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Fst with delly
The Fst statistic allows you to find variants that are present in specific populations. This is useful when trying to find lineage specific mutation for example. We usually think of these mutations of being SNPs or if you are feeling adventurous you can look at small indels, but wecan also do it for large structural variants such as deletions. In this tutorial I will show you how to find population specific large deletions using delly and vcftools.
Indented learning outcomes
  • Understand the difference between bcftools and delly for calling variants
  • Be confident in using bcftools to merge single bcfs into multi-sample bcfs
  • Understand the filtering parameters
  • Use vcftools to calculate Fst

Create a multi-sample vcf

I will assume that you already have the filtered bcf files for all the samples you wish to analyse. First up, we should merge them using delly.
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delly merge -o deletions_to_genotype.bcf *.filtered.delly.bcf
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This command will store all deletion positions in a new bcf file. Assuming you have stored all you sample names in a file called all_samples.txt you can run the following code to re-genotype the bam files to look for the specific deletions in the merged deletions_to_genotype.bcf file.
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cat all_samples.txt | parallel -j 5 --bar "delly call -g ~/refgenome/MTB-h37rv_asm19595v2-eg18.fa -v deletions_to_genotype.bcf -o {}.genotyped.bcf /path/to/bams/{}.bam"
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You should change the directory where it says /path/to/bams/ to wherever you have stored your alignment files. Note that delly can work from bam or cram format, so no need to convert. This command should product a new bcf file for each sample (ending in .genotyped.bcf). We will now merge the genotyped bcfs. Since the files all contains calls for the same deletions (with specific IDs assigned during the previous delly merge step), this time the merge command will be slightly different. The resulting file will not only contain the positions, but also the calls for each sample.
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bcftools merge -m id -O b -o merged.bcf *genotyped.bcf
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We can see that we added the -m id parameter to invoke the previously mentioned difference.

Filtering

Sample filtering

First we must find samples with low number of non-missing calls. To check the total number of variants we have genotyped we can run the following.
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bcftools view to_genotype.bcf -H | wc -l
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In this example it is 294. Now we can check how many calls were made for each sample using bcftools and extract only samples with a low missing count. It is a good idea to remove samples with >20% missing data. We will use 294*0.2 rounded up to the nearest ten = 60.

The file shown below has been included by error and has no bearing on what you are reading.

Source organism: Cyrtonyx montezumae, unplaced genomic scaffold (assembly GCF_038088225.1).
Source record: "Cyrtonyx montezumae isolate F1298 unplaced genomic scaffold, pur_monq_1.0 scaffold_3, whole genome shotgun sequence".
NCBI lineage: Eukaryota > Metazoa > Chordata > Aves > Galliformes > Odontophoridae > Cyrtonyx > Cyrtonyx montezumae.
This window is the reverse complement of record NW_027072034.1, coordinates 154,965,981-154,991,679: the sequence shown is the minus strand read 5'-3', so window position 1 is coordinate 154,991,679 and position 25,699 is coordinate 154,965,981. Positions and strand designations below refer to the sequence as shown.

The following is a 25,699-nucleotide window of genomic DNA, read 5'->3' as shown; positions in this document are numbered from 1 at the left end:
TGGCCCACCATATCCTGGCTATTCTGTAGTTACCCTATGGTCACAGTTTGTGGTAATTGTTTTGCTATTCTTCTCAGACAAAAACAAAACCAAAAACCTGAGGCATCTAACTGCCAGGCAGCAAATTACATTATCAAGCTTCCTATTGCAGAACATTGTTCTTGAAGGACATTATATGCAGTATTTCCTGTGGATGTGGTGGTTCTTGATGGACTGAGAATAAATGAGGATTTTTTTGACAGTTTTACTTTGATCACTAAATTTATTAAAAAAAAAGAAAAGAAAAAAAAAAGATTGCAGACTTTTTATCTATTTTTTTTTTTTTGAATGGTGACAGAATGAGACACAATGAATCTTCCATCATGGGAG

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bcftools +smpl-stats merged.bcf | grep ^FLT0 | awk '$12<60' | cut -f2 > good_samples.txt
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Now we can extract the good samples from the bcf.
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bcftools view -S good_samples.txt merged.bcf -Oz -o merged.sample_filt.vcf.gz
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Site filtering

Next we will filter this file again to mask calls that are heterozygous (i.e. have mixed ref/alt calls) and to remove deletions with >20% missing data.
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bcftools view merged.sample_filt.vcf.gz | bcftools filter -e 'GT="het"' -S . | bcftools view -i 'F_PASS(GT!="mis")>0.8' -Oz -o merged.sample_filt.site_filt.vcf.gz
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Calculating the Fst

Now we are ready to calculate the Fst for each deletion using vcftools. You will need to have sample names of the two populations you are comparing in different files. I will call them pop1.txt and pop2.txt. After doing this you can run the folling command.
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vcftools --gzvcf merged.sample_filt.site_filt.vcf.gz --weir-fst-pop pop1 --weir-fst-pop pop
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Vcftools will create a file called out.weir.fst which contains the start position of each deletion and the corresponding fst.
Have a look at some of these in the bam/cram files to confirm them. IGV is a good tool that you can use to view multiple bam files. Here is an example of two samples, one with and one without the variant.
If you are interested in a particular variant you can the calls for all samples using the following command (using position 3779833 as an example).
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bcftools view merged.filt.vcf.gz Chromosome:3779833 | bcftools query -f '[%SAMPLE\t%GT\t%DR\t%DV\t%RR\t%RV\n]'
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That's all there is to it, have fun finding your deletions!